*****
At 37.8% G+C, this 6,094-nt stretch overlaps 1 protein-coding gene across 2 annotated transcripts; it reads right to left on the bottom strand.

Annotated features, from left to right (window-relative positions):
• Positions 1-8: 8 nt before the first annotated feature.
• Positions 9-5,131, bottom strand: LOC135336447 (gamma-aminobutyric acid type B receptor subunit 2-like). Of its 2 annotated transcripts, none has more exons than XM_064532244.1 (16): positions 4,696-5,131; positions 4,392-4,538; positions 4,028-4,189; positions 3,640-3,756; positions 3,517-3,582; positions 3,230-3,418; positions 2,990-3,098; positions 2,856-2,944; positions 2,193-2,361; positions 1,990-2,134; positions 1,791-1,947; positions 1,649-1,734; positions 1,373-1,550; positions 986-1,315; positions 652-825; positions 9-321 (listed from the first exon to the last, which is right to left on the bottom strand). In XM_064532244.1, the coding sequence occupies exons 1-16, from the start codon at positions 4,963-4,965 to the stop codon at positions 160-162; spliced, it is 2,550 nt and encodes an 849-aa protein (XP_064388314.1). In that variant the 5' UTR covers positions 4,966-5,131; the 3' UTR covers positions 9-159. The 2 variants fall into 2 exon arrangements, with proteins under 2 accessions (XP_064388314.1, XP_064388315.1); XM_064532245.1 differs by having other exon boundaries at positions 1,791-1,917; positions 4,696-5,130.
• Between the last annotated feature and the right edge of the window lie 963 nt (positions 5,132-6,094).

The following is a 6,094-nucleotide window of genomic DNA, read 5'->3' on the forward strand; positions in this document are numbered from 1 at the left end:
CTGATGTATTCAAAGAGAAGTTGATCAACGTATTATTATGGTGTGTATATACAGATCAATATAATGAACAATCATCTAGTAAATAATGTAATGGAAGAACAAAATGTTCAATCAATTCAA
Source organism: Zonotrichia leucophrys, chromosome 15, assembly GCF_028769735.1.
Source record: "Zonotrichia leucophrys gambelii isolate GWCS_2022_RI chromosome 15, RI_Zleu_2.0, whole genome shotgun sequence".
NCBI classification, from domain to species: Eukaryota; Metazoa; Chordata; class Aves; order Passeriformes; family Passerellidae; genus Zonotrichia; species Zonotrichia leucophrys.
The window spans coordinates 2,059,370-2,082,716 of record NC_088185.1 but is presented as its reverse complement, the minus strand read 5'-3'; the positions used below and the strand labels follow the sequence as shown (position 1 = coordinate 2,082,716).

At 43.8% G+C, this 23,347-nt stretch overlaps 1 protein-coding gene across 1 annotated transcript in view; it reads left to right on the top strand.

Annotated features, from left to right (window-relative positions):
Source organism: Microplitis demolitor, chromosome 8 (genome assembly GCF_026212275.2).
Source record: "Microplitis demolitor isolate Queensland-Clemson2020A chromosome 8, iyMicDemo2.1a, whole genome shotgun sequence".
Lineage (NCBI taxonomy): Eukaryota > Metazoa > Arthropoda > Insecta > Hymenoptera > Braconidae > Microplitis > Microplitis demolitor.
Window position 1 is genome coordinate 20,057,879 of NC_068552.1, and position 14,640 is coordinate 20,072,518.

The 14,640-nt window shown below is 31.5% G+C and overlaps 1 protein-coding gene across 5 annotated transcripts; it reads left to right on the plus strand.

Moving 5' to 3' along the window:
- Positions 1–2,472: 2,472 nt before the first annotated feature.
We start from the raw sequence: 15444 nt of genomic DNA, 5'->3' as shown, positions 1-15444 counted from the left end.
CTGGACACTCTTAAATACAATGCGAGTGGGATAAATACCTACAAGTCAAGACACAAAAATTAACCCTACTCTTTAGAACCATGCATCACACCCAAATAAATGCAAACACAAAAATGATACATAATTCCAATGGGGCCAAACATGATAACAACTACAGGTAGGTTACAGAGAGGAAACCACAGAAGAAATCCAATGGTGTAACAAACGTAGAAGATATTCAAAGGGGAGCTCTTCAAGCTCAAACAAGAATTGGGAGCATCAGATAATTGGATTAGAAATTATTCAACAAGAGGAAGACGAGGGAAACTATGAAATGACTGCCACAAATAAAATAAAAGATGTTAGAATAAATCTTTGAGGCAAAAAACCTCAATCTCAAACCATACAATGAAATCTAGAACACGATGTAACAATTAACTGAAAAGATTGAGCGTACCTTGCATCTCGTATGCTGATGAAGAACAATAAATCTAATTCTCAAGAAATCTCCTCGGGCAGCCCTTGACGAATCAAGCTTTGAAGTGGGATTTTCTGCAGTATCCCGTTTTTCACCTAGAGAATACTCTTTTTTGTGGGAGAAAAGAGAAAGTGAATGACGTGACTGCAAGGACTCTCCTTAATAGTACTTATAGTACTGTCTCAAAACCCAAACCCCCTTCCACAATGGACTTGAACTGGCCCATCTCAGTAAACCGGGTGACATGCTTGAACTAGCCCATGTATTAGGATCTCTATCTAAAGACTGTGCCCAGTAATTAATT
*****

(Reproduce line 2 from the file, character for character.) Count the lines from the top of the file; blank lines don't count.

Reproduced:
Annotated features, from left to right (window-relative positions):